Saturday, February 22, 2020

Nine Circles of Dante's Inferno Essay Example | Topics and Well Written Essays - 1250 words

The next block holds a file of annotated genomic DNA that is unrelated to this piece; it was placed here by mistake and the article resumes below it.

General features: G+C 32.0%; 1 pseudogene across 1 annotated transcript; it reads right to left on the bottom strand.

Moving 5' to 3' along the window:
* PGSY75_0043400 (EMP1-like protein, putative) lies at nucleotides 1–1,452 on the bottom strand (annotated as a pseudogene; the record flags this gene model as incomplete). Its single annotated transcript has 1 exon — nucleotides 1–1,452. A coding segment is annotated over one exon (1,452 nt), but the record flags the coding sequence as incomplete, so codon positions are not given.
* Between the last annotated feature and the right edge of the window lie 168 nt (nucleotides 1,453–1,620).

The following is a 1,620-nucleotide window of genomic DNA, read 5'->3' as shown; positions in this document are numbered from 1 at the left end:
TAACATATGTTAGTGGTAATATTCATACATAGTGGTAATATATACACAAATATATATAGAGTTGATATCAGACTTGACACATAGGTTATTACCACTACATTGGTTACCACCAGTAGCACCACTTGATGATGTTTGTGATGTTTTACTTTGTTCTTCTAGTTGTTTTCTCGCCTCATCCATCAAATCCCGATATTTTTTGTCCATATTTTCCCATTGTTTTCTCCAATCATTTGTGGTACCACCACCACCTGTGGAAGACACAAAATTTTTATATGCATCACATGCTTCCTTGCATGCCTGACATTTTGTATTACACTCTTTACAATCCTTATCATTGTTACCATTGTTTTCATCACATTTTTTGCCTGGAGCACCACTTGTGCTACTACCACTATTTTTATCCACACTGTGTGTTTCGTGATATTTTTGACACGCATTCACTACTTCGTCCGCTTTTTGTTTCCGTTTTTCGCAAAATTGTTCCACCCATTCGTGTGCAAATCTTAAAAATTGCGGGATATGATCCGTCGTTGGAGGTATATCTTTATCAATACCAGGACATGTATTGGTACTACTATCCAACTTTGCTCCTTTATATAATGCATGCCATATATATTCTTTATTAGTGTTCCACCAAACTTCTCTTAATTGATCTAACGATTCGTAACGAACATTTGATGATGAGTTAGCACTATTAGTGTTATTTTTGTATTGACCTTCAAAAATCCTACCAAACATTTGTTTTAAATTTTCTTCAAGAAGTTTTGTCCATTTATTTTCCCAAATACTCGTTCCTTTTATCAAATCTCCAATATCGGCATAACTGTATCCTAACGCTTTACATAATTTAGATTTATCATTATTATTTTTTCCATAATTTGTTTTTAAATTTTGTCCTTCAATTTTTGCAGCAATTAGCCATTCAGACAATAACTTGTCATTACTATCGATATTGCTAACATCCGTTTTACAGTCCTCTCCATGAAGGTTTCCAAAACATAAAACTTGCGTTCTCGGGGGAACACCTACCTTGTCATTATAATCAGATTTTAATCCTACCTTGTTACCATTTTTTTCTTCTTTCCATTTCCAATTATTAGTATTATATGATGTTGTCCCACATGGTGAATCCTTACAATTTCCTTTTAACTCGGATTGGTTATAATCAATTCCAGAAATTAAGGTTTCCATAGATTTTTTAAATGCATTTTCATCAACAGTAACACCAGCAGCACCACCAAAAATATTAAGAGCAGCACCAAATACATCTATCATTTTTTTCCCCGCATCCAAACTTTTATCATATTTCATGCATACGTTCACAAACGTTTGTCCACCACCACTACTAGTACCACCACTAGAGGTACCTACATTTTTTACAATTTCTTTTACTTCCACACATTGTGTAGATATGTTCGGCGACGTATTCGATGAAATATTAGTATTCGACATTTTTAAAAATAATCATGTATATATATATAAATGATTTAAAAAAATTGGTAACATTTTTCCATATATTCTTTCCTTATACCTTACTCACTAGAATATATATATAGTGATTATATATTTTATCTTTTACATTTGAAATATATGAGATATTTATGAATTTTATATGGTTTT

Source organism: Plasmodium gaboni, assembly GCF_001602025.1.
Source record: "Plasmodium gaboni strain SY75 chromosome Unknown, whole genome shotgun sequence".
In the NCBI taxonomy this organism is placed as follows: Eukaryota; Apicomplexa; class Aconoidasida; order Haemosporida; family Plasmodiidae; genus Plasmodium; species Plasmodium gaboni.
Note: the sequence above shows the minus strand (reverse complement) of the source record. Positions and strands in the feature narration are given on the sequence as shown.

Nine Circles of Dante's Inferno - Essay Example Franke (2009) is of the opinion that Dante’s Inferno is conceived primarily as an expansion of the ancient epic motif of the katabasis or â€Å"going down† of the protagonist to the underworld for a revelation of his destiny from beyond the threshold of death. The poet’s contemporary political and literary circles criticized the work by viewing it as the reflection of Dante’s hatred for his political opponents. In addition, the journey also portrays the tales he had listened to from his elders and religious mentors, which describes the pains and sufferings inflicted upon the individuals who, according to his view, led a life of deviancy and sin on the earth by breaking the law o religion and morality. It is because of his adherence and commitment with the same faith that Dante demonstrates feelings of sympathies and remorse for some sinful individuals burning into the flames of Inferno, while he is delighted on finding a few of them on finding them at such a horrible dwelling. Similarly, Dante also takes pity on a group of people because of their miserable plight by stating them as not the guilty of the sins they are being punished. For instance, during his visit of the first inferno, he laments over the pitiable plight of renowned poet Virgil, who appeared to be undergoing punishment in the first circle of inferno along with other non believers. Since Virgil belonged to the era before Christ, he could not develop faith in Jesus. As a result, he was kept in the first circle attributed to the non-believers (Canto I, lines 79-130). Hence, having no belief in Jesus Christ is a minor in Dante’s eyes. Surprisingly, the holy personalities, including Adam, Noah, Abraham and others are also seen in that very circle by Dante, which were bless with salvation and pardon by Jesus Christ (Lines 55-57). The purported visionary Dante found debauchers and adulterers in the second inferno; because of the sinful life they spent while their stay on the earth. Since the kings, queens and other people associated with the royal family or court remained in revelry making with or without the consent of the other. Consequently, both adulterers and rapists fall in this category of sinners being inflicted with pains and sufferings in the hell. Colossians (3:5-6) also condemns in these words: â€Å"put to death whatever in your nature is rooted in earth: fornication, uncleanness, passion, evil desires and that lust which is idolatry. These are sins which provoke God's wrath.† Dante finds gluttonous and voracious people in the third and fourth circles of inferno; since the poet had found his political rivals as greedy and ravenous, he personally attacked the rivals including Cisco, the politicians belonging to the Black Guelph party, and others and vehemently condemned their lust and greed. Consequently, he views greed as more heinous sin than fornication. Similarly, he finds the offenders of observing anger and heresy as in fifth and sixth circles of the hell, because of displaying cruelty upon others as well as declaring the mortal world as the end of life respectively. Furthermore, violence, chaos and ruthlessness are greater sins in the eyes of Dante. The poet has included the oppressors, seizers of the wealth and properties of others and homosexuals in this very category. He is of the

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